Monday, October 18, 2004


I have watched 'Saving Private Ryan' about five times, and not once has it failed to bring tears to my eyes. Of course, that's me because I am intimately interested in World War 2 history, and any good story from those frontlines can make me emotional. The other reason is that Cornelius Ryan's epic novel on D-Day, 'The Longest Day' was the first artifact of war I had to contend with when I was in school. The story inspired me so much that time that I will never ever forget the 101st US Airborne Division. The interesting thing about Saving Private Ryan- one may ask, why so much ado about saving one man? Many people thought that the movie was unrealistic because the mission was unrealistic, not to mention logistically wasteful; six men putting their lives at stake for one man, just because he is the last of his brothers to be living. I superficially agree with these critics, and I am sure that there must have been hundreds, if not thousands of mothers, who lost all their sons in the war. So why all the jazz about the mission, the man, and the movie?
The answer comes during a poignant scene when Captain John H Miller (Tom Hanks) explains it all. Quite simply, he says that the mission might sound ludicrous, but the fact is that he won't feel like going home to his wife if he doesn't complete it. For me, that's the reason the movie was made, to show how every mission and the most mundane of objectives fits in with the big picture. It's important to realise that without these 'mundane' objectives getting fulfilled, the big picture holds no promise at all. If the men and women who are entrusted with them don't hold them up in front of their soul, the struggle is as good as lost, in peacetime and in wartime. In my opinion, it's much more than merely following orders. We see this quality in the bravest people in history, many of whose stories won't be ever heard because they sacrificed their lives for freedom. For me, the movie is most interesting because it brings up the eternal conundrum of war (and peace): how does one man's life compare with the 'greater good' of society? But for people like John Miller, it was not a conundrum, but a simple duty, the failure to fulfil which would have made them feel unsatisfied throughout life. That the secondary school grammar teacher from rural Pennsylvania, wrenched from his simple life and thrown into the enforced throes of war, comes to terms with this conundrum, is as sobering and inspiring as anything can be.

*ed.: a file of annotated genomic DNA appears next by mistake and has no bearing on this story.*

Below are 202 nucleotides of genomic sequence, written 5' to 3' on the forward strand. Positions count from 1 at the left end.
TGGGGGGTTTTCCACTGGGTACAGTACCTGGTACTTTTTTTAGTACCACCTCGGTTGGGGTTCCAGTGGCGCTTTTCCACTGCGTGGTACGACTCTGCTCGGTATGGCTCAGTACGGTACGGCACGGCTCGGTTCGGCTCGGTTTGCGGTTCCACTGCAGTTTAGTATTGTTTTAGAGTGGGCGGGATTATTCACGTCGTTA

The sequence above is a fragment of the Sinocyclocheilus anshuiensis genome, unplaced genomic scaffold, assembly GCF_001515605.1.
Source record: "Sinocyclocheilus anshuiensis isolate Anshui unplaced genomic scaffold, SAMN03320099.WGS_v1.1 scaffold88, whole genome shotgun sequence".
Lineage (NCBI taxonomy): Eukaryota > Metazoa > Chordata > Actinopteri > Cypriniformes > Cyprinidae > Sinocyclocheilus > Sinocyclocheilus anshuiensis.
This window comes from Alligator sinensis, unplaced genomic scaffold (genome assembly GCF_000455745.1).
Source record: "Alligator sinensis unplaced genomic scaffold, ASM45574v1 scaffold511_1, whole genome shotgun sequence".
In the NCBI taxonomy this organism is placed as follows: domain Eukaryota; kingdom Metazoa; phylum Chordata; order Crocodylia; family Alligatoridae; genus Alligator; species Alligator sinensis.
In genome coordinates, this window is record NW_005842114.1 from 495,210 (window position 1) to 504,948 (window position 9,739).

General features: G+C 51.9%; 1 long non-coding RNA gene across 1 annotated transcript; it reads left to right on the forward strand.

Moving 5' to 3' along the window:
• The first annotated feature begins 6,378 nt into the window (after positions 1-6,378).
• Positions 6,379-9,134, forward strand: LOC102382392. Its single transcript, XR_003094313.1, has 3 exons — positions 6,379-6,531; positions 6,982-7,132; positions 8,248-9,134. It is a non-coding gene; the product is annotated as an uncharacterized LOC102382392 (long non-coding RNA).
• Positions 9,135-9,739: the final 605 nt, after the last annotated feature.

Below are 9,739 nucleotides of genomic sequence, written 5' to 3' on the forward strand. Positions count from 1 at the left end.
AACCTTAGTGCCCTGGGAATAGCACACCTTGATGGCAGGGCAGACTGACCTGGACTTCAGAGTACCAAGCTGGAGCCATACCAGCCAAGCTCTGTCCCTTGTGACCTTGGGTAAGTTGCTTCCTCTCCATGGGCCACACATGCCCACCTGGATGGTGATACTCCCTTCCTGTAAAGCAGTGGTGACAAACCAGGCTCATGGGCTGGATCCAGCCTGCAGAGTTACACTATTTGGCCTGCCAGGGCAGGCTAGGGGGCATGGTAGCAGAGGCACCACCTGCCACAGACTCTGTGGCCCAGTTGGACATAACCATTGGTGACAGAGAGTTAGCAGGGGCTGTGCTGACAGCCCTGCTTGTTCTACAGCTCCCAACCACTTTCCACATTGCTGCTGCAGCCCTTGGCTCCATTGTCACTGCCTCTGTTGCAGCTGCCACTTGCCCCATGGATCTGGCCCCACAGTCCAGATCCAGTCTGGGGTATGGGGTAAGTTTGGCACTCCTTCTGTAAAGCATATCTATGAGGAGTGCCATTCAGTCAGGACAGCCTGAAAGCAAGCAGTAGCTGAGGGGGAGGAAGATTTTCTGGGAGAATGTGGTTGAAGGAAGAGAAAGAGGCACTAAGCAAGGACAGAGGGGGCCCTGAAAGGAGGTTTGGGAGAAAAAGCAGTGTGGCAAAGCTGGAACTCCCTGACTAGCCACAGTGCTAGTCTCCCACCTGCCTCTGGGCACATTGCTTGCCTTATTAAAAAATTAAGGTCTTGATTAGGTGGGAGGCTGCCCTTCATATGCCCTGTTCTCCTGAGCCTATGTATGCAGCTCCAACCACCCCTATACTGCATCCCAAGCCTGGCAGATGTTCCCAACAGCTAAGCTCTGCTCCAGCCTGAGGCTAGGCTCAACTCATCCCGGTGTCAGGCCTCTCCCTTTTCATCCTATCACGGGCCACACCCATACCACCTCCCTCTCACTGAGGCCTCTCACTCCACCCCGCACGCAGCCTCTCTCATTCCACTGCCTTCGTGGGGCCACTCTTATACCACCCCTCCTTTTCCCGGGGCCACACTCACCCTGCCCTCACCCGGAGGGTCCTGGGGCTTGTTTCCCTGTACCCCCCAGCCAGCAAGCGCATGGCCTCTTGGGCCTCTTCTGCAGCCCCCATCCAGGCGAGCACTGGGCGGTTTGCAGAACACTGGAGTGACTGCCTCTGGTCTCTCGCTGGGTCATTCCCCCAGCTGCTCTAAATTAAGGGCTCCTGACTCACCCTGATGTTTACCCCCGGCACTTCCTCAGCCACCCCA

My favourite scene? Just before the last battle, Miller and Ryan (Matt Damon) are reliving some of their memories. Ryan recalls a boisterous and hilarious situation with his brothers. Miller says that his wife used to say something about the rose garden. But when Ryan asks him to tell him that story, Miller says, 'No...I think I will keep that one for myself'. It's as if he knows that he is going to die, and wants to preserve one last shrad of private memory of his wife with him.

At this point, I suddenly remember one of my favourite quotes by T. S. Eliot. The quote is applicable to many of the central themes in human life, and certainly to one as soul searching as war and peace:
"We shall not cease to explore,
and the end of all our exploring
will be to arrive where we started,
and know the place for the first time"


Blogger Chris said...

One of my favorite movie reviews is a contrarian review of SPR here:

I actually liked the movie mostly. I think the last thirty minutes tend to have a pornographic action-movie appeal that the first thirty minutes explicitly do not.

9:42 AM  
Blogger Sumedha said...

I couldn't handle the graphic scenes in SPR, I saw only the first half. Schindler's List is another gut-wrencher...I was crying all through.
The worst part is that these are true stories, or at least very close.

2:07 PM  
Blogger Ashutosh said...

Chris: That was a very interesting 'review', if a little crass at times.

Sumedha: Oh yes! Schindler's List was a kind of catharsis for me too. If you haven't read it already, here is my post on it. Saving Private Ryan's opening ten minutes are unparalleled in the history of war movies. Spielberg shows it as it was. In the characteristic Spielberg style, the violence is extreme but never gratuitous.

4:07 PM  
Blogger Hirak said...

In the last scene Miller asks Ryan to
' .. earn it' and Ryan does and as a soldier.

7:47 PM  

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